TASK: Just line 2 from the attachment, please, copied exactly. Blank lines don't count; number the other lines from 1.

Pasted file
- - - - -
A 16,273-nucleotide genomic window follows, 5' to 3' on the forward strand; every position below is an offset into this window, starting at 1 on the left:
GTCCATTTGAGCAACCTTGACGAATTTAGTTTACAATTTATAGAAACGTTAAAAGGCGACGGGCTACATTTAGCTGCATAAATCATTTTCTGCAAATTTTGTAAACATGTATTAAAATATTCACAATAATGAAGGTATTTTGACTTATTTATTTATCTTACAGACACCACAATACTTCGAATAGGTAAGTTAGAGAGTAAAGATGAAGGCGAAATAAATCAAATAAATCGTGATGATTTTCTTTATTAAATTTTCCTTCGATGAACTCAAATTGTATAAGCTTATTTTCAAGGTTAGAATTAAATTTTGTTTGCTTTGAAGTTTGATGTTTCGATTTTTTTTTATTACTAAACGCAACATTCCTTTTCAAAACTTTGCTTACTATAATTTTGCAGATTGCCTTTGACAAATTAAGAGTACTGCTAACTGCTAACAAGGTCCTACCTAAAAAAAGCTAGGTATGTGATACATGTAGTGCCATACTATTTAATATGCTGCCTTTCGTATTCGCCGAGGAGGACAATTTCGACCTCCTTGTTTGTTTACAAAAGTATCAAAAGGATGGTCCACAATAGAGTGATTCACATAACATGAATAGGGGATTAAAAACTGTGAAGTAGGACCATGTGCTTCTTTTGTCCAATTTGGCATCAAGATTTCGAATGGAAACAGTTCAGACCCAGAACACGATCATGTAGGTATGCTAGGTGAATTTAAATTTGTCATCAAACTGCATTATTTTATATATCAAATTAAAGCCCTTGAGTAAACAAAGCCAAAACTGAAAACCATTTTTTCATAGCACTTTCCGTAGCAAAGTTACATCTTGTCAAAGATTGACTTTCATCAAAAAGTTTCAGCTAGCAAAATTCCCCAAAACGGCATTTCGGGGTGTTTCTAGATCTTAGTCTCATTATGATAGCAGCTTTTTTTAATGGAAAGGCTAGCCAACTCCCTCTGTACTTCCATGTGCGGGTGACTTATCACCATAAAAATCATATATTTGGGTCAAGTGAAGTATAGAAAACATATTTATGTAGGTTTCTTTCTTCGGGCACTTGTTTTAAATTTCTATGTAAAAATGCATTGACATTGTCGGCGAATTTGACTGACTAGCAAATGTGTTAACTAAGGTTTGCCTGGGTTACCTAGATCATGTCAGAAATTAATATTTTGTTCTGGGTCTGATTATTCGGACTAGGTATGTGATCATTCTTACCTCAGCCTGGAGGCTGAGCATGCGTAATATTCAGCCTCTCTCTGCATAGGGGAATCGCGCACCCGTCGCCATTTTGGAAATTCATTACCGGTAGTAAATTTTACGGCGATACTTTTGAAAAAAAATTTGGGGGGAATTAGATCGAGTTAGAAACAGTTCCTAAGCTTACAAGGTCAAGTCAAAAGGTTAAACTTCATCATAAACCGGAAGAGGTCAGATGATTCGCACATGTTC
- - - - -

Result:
GTCCATTTGAGCAACCTTGACGAATTTAGTTTACAATTTATAGAAACGTTAAAAGGCGACGGGCTACATTTAGCTGCATAAATCATTTTCTGCAAATTTTGTAAACATGTATTAAAATATTCACAATAATGAAGGTATTTTGACTTATTTATTTATCTTACAGACACCACAATACTTCGAATAGGTAAGTTAGAGAGTAAAGATGAAGGCGAAATAAATCAAATAAATCGTGATGATTTTCTTTATTAAATTTTCCTTCGATGAACTCAAATTGTATAAGCTTATTTTCAAGGTTAGAATTAAATTTTGTTTGCTTTGAAGTTTGATGTTTCGATTTTTTTTTATTACTAAACGCAACATTCCTTTTCAAAACTTTGCTTACTATAATTTTGCAGATTGCCTTTGACAAATTAAGAGTACTGCTAACTGCTAACAAGGTCCTACCTAAAAAAAGCTAGGTATGTGATACATGTAGTGCCATACTATTTAATATGCTGCCTTTCGTATTCGCCGAGGAGGACAATTTCGACCTCCTTGTTTGTTTACAAAAGTATCAAAAGGATGGTCCACAATAGAGTGATTCACATAACATGAATAGGGGATTAAAAACTGTGAAGTAGGACCATGTGCTTCTTTTGTCCAATTTGGCATCAAGATTTCGAATGGAAACAGTTCAGACCCAGAACACGATCATGTAGGTATGCTAGGTGAATTTAAATTTGTCATCAAACTGCATTATTTTATATATCAAATTAAAGCCCTTGAGTAAACAAAGCCAAAACTGAAAACCATTTTTTCATAGCACTTTCCGTAGCAAAGTTACATCTTGTCAAAGATTGACTTTCATCAAAAAGTTTCAGCTAGCAAAATTCCCCAAAACGGCATTTCGGGGTGTTTCTAGATCTTAGTCTCATTATGATAGCAGCTTTTTTTAATGGAAAGGCTAGCCAACTCCCTCTGTACTTCCATGTGCGGGTGACTTATCACCATAAAAATCATATATTTGGGTCAAGTGAAGTATAGAAAACATATTTATGTAGGTTTCTTTCTTCGGGCACTTGTTTTAAATTTCTATGTAAAAATGCATTGACATTGTCGGCGAATTTGACTGACTAGCAAATGTGTTAACTAAGGTTTGCCTGGGTTACCTAGATCATGTCAGAAATTAATATTTTGTTCTGGGTCTGATTATTCGGACTAGGTATGTGATCATTCTTACCTCAGCCTGGAGGCTGAGCATGCGTAATATTCAGCCTCTCTCTGCATAGGGGAATCGCGCACCCGTCGCCATTTTGGAAATTCATTACCGGTAGTAAATTTTACGGCGATACTTTTGAAAAAAAATTTGGGGGGAATTAGATCGAGTTAGAAACAGTTCCTAAGCTTACAAGGTCAAGTCAAAAGGTTAAACTTCATCATAAACCGGAAGAGGTCAGATGATTCGCACATGTTC